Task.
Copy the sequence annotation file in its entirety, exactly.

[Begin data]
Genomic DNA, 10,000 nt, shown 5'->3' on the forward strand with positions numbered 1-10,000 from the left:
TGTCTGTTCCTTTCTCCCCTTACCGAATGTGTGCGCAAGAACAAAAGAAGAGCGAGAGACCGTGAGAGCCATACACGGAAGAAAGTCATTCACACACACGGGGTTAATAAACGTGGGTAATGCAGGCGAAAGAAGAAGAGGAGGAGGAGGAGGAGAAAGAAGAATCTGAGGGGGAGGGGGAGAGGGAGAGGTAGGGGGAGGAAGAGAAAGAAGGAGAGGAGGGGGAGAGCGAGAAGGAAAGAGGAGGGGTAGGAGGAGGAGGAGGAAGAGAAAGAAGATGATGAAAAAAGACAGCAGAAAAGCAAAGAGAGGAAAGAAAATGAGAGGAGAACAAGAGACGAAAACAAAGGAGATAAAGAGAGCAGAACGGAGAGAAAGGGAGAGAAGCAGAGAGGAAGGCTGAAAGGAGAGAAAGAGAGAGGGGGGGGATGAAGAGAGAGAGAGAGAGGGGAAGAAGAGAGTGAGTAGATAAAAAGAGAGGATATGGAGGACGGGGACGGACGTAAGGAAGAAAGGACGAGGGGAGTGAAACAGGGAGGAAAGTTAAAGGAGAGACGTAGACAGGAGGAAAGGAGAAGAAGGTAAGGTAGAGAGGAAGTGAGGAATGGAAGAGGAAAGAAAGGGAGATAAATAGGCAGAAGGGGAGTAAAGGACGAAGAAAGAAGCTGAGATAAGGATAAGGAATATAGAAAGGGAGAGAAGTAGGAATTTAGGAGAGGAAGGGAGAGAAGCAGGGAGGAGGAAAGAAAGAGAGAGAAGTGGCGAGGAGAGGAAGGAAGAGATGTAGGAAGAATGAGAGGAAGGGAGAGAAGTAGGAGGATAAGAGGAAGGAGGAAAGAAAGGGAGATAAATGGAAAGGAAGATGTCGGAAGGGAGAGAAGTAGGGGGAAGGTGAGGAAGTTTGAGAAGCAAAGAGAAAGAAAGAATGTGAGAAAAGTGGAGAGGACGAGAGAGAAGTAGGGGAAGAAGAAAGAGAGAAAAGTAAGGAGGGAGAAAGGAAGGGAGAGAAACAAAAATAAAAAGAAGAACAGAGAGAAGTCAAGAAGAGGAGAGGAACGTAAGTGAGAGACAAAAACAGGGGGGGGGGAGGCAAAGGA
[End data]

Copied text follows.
Genomic DNA, 10,000 nt, shown 5'->3' on the forward strand with positions numbered 1-10,000 from the left:
TGTCTGTTCCTTTCTCCCCTTACCGAATGTGTGCGCAAGAACAAAAGAAGAGCGAGAGACCGTGAGAGCCATACACGGAAGAAAGTCATTCACACACACGGGGTTAATAAACGTGGGTAATGCAGGCGAAAGAAGAAGAGGAGGAGGAGGAGGAGAAAGAAGAATCTGAGGGGGAGGGGGAGAGGGAGAGGTAGGGGGAGGAAGAGAAAGAAGGAGAGGAGGGGGAGAGCGAGAAGGAAAGAGGAGGGGTAGGAGGAGGAGGAGGAAGAGAAAGAAGATGATGAAAAAAGACAGCAGAAAAGCAAAGAGAGGAAAGAAAATGAGAGGAGAACAAGAGACGAAAACAAAGGAGATAAAGAGAGCAGAACGGAGAGAAAGGGAGAGAAGCAGAGAGGAAGGCTGAAAGGAGAGAAAGAGAGAGGGGGGGGATGAAGAGAGAGAGAGAGAGGGGAAGAAGAGAGTGAGTAGATAAAAAGAGAGGATATGGAGGACGGGGACGGACGTAAGGAAGAAAGGACGAGGGGAGTGAAACAGGGAGGAAAGTTAAAGGAGAGACGTAGACAGGAGGAAAGGAGAAGAAGGTAAGGTAGAGAGGAAGTGAGGAATGGAAGAGGAAAGAAAGGGAGATAAATAGGCAGAAGGGGAGTAAAGGACGAAGAAAGAAGCTGAGATAAGGATAAGGAATATAGAAAGGGAGAGAAGTAGGAATTTAGGAGAGGAAGGGAGAGAAGCAGGGAGGAGGAAAGAAAGAGAGAGAAGTGGCGAGGAGAGGAAGGAAGAGATGTAGGAAGAATGAGAGGAAGGGAGAGAAGTAGGAGGATAAGAGGAAGGAGGAAAGAAAGGGAGATAAATGGAAAGGAAGATGTCGGAAGGGAGAGAAGTAGGGGGAAGGTGAGGAAGTTTGAGAAGCAAAGAGAAAGAAAGAATGTGAGAAAAGTGGAGAGGACGAGAGAGAAGTAGGGGAAGAAGAAAGAGAGAAAAGTAAGGAGGGAGAAAGGAAGGGAGAGAAACAAAAATAAAAAGAAGAACAGAGAGAAGTCAAGAAGAGGAGAGGAACGTAAGTGAGAGACAAAAACAGGGGGGGGGGAGGCAAAGGA